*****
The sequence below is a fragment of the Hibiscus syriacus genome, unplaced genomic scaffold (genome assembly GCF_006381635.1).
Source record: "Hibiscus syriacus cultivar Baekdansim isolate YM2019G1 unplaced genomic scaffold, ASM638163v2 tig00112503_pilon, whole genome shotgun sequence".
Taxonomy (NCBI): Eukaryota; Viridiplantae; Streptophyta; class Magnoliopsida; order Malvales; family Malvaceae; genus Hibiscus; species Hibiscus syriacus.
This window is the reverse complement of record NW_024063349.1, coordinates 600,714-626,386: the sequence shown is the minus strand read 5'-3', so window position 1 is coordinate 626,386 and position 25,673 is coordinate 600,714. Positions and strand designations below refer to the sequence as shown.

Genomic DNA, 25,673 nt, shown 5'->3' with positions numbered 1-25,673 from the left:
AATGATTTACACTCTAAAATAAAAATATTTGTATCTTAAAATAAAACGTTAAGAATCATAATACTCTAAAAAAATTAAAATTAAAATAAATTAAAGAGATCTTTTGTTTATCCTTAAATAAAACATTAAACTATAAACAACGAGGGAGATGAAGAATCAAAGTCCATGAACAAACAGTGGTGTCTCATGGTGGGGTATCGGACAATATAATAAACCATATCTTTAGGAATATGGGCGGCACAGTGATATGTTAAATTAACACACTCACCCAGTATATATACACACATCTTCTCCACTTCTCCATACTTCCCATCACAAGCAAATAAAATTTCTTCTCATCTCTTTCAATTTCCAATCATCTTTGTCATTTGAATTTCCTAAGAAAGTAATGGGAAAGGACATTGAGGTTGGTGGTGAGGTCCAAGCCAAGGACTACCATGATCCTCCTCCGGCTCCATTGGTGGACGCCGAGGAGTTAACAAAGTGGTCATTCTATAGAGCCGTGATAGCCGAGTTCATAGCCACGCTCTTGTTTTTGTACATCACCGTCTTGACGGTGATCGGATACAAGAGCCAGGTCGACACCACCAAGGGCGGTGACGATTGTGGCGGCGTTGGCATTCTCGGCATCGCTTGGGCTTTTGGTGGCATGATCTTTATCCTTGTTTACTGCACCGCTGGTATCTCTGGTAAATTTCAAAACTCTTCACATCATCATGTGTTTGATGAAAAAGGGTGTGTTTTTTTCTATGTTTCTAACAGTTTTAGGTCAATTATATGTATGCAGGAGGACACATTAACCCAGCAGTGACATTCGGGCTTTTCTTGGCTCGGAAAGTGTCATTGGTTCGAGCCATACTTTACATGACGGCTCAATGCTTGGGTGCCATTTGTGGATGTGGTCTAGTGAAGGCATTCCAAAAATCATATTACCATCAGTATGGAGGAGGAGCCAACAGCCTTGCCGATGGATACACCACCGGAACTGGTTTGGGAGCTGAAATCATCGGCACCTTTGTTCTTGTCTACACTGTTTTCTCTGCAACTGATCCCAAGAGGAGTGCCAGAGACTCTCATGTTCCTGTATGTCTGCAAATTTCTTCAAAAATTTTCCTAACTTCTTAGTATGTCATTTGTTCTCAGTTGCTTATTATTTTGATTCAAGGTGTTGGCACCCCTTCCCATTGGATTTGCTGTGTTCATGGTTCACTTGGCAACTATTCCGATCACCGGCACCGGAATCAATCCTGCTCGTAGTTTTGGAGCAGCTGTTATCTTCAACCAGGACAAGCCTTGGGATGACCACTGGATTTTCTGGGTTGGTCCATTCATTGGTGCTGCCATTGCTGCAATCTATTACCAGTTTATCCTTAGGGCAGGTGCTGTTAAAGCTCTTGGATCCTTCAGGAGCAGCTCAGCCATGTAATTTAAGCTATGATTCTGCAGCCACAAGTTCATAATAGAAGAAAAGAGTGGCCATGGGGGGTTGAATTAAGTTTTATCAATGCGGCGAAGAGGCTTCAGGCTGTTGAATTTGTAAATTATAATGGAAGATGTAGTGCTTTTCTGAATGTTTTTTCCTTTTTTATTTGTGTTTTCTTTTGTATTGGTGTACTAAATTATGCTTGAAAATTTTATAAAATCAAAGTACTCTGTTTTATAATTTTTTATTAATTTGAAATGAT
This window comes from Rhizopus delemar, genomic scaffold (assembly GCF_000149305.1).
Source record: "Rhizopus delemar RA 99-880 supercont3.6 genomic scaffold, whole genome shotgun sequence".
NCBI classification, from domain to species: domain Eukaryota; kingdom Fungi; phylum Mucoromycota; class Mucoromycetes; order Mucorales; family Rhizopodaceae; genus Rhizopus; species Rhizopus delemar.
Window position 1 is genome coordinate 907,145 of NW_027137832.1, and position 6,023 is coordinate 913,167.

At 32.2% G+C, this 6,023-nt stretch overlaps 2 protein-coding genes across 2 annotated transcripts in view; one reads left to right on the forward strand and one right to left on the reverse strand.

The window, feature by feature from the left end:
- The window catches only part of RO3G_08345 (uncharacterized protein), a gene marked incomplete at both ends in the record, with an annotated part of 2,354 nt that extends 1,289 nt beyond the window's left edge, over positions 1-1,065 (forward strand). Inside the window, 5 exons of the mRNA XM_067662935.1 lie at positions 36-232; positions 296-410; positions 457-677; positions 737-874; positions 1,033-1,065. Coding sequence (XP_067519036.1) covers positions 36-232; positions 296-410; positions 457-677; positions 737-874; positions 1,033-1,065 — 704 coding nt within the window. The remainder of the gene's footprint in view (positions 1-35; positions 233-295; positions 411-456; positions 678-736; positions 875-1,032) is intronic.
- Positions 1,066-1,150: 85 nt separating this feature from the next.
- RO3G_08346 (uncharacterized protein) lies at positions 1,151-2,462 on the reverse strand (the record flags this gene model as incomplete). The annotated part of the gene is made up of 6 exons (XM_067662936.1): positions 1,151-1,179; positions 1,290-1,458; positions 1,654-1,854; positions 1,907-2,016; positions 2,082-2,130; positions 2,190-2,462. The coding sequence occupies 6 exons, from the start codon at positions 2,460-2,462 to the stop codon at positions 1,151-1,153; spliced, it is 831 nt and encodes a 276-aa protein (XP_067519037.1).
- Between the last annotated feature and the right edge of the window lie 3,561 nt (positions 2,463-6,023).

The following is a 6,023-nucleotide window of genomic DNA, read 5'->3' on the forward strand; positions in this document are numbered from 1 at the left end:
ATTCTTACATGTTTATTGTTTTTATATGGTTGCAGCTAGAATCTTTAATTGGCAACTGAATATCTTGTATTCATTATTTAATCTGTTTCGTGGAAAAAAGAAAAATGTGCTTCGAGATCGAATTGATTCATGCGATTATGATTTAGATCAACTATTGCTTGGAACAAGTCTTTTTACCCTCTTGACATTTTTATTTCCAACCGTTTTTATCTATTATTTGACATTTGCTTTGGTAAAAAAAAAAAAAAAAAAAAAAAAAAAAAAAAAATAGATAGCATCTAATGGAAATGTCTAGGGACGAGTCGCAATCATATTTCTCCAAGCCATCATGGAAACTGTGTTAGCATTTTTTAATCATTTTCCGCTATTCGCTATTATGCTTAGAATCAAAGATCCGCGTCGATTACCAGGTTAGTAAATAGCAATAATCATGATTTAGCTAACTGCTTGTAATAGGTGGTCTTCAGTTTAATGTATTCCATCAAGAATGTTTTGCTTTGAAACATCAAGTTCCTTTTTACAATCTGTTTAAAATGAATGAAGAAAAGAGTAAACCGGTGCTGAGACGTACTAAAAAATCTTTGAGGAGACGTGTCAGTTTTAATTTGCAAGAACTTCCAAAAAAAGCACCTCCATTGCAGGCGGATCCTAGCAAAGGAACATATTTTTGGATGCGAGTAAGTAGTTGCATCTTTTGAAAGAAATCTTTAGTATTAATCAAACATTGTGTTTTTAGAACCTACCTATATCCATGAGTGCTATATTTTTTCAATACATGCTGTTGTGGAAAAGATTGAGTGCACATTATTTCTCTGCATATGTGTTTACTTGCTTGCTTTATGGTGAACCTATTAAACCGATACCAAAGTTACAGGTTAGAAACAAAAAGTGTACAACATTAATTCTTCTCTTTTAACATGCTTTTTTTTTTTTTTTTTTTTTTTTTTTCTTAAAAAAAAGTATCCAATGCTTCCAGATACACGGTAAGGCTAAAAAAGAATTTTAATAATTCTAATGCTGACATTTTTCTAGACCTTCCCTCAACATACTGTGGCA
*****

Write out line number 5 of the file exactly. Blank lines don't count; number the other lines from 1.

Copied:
Genomic DNA, 25,673 nt, shown 5'->3' with positions numbered 1-25,673 from the left: